Prefetch Forensic

Prefetch files as defined in ForensicWiki is “Windows Prefetch files, introduced in Windows XP, are designed to speed up the application startup process.” Prefetch files contained metadata of forensic interests are:

  • Executable file name (Unicode),
  • Last Executed Timestamp,
  • Executed Count, abd
  • Volume ID.

Notable mentions to Prefetch forensic articles are:

Further to that, you will probably find many tools and articles on Prefetch file analysis. So I am just going to write only very briefly on it.

Prefetch files can be found at c:\Windows\Prefetch\ folder. For the purpose of this post, I will only focus on the file articles with the ‘pf’ extension.

Windows XP

  • OS Version: Offset 00, length of 4 bytes (LE)
    • 0x00000011: Windows XP
  • File header: Offset 04, length of 4 bytes
    • SCCA (0x53, 0x43, 0x43, 0x41)
  • Unicode filename: Offset 16, length of 30 bytes
  • Last executed time: Offset 128, length of 8 bytes (LE), Windows Filetime format
  • Executed count: Offset 144, length of 4 bytes (LE)
  • VolumeID:
    • Reference to Forensicwiki, Offset 108, length of 4 bytes points to the offset of section D of the prefetch file.
    • Volume ID is located at Offset of section D + 16 bytes, for a length of 4 bytes

Windows Vista

  • OS Version: Offset 00, Length of 4 bytes (LE)
    • 00000017: Windows Vista
  • File header: Offset 04, Length of 4 bytes
    • SCCA (0x53, 0x43, 0x43, 0x41)
  • Unicode filename: Offset 16, Length of 30 bytes
  • Last executed time: Offset 128, Length of 8 bytes (LE), Windows Filetime format
  • Executed count: Offset 152, length of 4 bytes (LE)
  • VolumeID:
    • Reference to Forensicwiki, Offset 108, length of 4 bytes points to the offset of section D of the prefetch file.
    • Volume ID is located at Offset of section D + 16 bytes, for a length of 4 bytes

Windows 7

  • OS Version: Offset 00, Length of 4 bytes (LE)
    • 00000017: Windows 7
  • File header: Offset 04, Length of 4 bytes
    • SCCA (0x53, 0x43, 0x43, 0x41)
  • Last executed time: Offset 128, Length of 8 bytes (LE), Windows Filetime format
  • Executed count: Offset 152 length of 4 bytes (LE)
  • VolumeID:
    • Reference to Forensicwiki, Offset 108, length of 4 bytes points to the offset of section D of the prefetch file.
    • Volume ID is located at Offset of section D + 16 bytes, for a length of 4 bytes

Windows 8

  • OS Version: Offset 00, Length of 4 bytes (LE)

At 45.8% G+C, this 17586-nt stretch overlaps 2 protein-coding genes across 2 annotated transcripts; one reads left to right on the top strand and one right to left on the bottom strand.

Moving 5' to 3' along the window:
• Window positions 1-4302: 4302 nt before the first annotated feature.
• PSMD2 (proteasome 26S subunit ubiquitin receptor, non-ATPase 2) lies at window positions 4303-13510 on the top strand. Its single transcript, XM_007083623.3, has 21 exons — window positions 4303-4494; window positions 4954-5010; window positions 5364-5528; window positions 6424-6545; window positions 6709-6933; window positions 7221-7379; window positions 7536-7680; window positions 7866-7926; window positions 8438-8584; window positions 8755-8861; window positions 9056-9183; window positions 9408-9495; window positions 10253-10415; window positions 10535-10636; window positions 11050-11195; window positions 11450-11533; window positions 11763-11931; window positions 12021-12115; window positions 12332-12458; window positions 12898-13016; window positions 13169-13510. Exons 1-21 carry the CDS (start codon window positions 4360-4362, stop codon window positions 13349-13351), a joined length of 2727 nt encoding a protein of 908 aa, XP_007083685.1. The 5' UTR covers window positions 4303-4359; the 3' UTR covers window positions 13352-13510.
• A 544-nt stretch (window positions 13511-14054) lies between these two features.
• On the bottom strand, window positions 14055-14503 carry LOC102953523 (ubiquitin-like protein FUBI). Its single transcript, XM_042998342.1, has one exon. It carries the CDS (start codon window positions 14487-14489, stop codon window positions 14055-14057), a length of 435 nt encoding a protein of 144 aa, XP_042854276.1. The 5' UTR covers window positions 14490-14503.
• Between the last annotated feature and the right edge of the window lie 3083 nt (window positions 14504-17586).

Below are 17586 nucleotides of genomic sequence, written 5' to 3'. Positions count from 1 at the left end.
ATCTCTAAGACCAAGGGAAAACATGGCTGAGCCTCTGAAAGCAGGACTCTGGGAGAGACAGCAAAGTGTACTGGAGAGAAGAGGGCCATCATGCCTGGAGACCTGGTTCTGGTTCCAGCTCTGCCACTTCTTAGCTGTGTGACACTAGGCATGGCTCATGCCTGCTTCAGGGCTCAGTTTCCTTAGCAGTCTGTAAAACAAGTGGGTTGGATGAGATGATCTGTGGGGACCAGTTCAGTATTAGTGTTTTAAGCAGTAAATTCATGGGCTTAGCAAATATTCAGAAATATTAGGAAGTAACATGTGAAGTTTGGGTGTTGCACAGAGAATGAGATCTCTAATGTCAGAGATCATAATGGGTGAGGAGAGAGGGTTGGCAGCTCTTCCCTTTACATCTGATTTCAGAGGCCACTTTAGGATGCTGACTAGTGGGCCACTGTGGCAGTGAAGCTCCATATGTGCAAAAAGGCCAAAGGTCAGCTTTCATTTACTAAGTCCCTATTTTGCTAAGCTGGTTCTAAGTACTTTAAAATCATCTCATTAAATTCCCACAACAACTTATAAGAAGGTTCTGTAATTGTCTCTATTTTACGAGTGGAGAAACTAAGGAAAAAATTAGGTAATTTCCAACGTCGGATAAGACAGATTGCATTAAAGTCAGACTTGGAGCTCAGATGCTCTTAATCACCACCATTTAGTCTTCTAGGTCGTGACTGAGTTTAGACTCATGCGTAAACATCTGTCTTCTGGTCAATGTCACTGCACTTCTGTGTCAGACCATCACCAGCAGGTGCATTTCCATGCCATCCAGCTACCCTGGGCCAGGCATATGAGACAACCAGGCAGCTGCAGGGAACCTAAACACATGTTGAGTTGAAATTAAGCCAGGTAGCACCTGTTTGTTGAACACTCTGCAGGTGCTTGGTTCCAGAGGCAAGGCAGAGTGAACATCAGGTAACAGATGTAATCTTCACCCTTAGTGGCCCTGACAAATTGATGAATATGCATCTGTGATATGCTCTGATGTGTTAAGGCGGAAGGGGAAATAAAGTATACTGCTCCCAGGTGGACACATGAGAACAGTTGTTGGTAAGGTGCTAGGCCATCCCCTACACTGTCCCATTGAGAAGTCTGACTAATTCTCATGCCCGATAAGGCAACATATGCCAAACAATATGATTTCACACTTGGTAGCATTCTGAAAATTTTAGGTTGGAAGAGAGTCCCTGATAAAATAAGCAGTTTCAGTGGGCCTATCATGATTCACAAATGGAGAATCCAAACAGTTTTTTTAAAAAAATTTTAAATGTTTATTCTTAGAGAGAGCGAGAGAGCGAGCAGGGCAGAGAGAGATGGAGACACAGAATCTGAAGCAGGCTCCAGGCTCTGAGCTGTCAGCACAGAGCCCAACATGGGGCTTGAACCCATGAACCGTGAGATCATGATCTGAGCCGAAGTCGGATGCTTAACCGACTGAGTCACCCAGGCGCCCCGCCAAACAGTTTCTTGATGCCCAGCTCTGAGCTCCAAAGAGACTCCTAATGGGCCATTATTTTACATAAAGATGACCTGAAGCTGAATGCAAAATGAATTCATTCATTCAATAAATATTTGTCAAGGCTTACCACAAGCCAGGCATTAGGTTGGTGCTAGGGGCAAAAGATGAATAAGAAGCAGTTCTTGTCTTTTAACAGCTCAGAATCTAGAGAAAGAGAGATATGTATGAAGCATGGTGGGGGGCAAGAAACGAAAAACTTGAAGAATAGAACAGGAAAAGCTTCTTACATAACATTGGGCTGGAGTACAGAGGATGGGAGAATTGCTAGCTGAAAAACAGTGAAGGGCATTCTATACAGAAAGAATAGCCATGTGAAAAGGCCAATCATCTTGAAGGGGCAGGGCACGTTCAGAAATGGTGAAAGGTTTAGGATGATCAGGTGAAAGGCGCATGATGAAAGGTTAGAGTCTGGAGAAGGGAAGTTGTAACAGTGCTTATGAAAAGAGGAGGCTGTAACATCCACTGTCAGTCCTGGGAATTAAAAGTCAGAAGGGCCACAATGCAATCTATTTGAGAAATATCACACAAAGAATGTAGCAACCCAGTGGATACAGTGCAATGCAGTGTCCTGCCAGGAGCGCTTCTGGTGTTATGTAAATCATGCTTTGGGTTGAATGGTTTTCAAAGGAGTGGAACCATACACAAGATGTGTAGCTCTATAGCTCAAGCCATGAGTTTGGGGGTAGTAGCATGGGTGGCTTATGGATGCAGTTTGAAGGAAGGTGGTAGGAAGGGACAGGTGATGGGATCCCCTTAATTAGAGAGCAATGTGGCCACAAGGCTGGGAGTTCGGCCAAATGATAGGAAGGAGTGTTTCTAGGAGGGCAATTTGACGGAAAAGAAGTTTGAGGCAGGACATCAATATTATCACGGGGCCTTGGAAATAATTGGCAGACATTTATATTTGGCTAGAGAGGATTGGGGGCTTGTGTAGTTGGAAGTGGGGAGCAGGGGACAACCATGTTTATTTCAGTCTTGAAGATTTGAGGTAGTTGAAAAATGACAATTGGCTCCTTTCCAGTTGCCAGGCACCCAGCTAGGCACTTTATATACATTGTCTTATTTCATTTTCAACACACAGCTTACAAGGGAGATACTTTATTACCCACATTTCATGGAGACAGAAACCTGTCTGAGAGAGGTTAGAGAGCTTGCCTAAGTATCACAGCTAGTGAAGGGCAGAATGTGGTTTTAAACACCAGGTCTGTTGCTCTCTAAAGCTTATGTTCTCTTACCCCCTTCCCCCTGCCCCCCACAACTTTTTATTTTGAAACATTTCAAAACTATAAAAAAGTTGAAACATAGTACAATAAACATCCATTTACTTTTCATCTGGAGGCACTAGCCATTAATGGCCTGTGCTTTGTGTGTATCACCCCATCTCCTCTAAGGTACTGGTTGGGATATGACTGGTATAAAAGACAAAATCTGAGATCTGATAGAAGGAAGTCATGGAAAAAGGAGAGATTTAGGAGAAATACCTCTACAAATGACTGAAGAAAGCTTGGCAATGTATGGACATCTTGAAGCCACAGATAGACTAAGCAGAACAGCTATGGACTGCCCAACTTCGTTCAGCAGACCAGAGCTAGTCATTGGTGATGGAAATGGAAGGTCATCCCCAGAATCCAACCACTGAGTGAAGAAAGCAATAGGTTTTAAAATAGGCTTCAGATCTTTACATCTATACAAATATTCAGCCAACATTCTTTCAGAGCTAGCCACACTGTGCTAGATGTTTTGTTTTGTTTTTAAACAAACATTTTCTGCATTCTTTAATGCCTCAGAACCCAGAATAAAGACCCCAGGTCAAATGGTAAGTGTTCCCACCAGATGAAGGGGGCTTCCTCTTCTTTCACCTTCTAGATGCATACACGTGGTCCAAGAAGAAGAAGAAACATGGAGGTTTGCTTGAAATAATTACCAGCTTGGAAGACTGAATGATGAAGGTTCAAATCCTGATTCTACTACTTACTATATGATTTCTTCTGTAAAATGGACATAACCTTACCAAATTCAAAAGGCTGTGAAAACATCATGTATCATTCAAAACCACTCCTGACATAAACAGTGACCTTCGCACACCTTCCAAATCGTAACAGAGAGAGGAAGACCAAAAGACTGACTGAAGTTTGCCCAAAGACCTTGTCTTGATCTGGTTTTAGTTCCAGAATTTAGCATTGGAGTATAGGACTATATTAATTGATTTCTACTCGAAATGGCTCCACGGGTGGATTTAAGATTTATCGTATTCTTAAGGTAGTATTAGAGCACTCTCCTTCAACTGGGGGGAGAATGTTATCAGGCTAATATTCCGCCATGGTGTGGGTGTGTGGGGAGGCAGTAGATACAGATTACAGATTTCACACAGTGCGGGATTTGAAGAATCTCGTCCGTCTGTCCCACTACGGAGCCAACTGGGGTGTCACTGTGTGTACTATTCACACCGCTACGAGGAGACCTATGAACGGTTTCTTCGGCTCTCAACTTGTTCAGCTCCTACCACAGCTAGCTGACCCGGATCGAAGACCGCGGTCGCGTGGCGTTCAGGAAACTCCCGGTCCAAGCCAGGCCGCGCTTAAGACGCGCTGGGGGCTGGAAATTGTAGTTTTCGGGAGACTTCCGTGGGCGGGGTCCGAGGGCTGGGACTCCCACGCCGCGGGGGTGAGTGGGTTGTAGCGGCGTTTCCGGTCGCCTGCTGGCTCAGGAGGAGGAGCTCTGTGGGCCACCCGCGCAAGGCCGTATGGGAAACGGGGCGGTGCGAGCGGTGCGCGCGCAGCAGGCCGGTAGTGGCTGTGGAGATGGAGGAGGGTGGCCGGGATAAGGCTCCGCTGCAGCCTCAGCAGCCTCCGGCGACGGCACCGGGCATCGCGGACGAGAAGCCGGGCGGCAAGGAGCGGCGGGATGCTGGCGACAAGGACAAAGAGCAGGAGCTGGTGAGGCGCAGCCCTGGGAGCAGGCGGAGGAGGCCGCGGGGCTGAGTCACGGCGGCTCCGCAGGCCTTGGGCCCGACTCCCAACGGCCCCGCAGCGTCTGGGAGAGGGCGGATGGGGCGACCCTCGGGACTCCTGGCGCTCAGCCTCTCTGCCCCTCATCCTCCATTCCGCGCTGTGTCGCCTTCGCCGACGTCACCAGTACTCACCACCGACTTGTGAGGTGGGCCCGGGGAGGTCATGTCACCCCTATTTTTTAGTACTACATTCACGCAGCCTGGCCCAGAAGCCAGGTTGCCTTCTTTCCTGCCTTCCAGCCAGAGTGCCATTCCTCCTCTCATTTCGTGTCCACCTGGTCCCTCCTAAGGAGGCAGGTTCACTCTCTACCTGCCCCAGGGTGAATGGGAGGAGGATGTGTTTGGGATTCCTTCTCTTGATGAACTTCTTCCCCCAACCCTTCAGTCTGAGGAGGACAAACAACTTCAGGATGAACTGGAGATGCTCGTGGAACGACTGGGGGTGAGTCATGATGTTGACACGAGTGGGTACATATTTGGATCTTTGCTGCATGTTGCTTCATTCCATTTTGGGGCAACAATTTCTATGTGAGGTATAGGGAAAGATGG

• 0000001A: Windows 8
  • File header: Offset 04, Length of 4 bytes
    • SCCA (0x53, 0x43, 0x43, 0x41)
  • Last executed time: Offset 128, Length of 8 bytes (LE), Windows Filetime format
    • According to my colleagues (JS and TB), Prefetch captured the last 8 executed time starting at offset 128. Each record is stored in Windows Filetime format.
  • Executed count: Offset 208, length of 4 bytes (LE)
  • VolumeID:
    • Reference to Forensicwiki, Offset 108, length of 4 bytes points to the offset of section D of the prefetch file.
    • Volume ID is located at Offset of section D + 16 bytes, for a length of 4 bytes.

I wrote a simple EnScript to parse the Prefetch data and have tested it on limited numbers of prefetch files. This EnScript will parse Prefetch files with the file signature “SCCA”. The mode of operating the EnScript is illustrated in the following image:

prefetch 001

Once the EnScript is run successfully, the output will save in the specified output file.

prefetch 002

Link for Prefetch Parser 0.2

This EnScript is tested on limited number of Prefetch files. If you have any question or clarification or you find any bug, please contact me at davidkoepi – gm ail

About these ads

Leave a Reply

Fill in your details below or click an icon to log in:

WordPress.com Logo

You are commenting using your WordPress.com account. Log Out / Change )

Twitter picture

You are commenting using your Twitter account. Log Out / Change )

Facebook photo

You are commenting using your Facebook account. Log Out / Change )

Google+ photo

You are commenting using your Google+ account. Log Out / Change )

Connecting to %s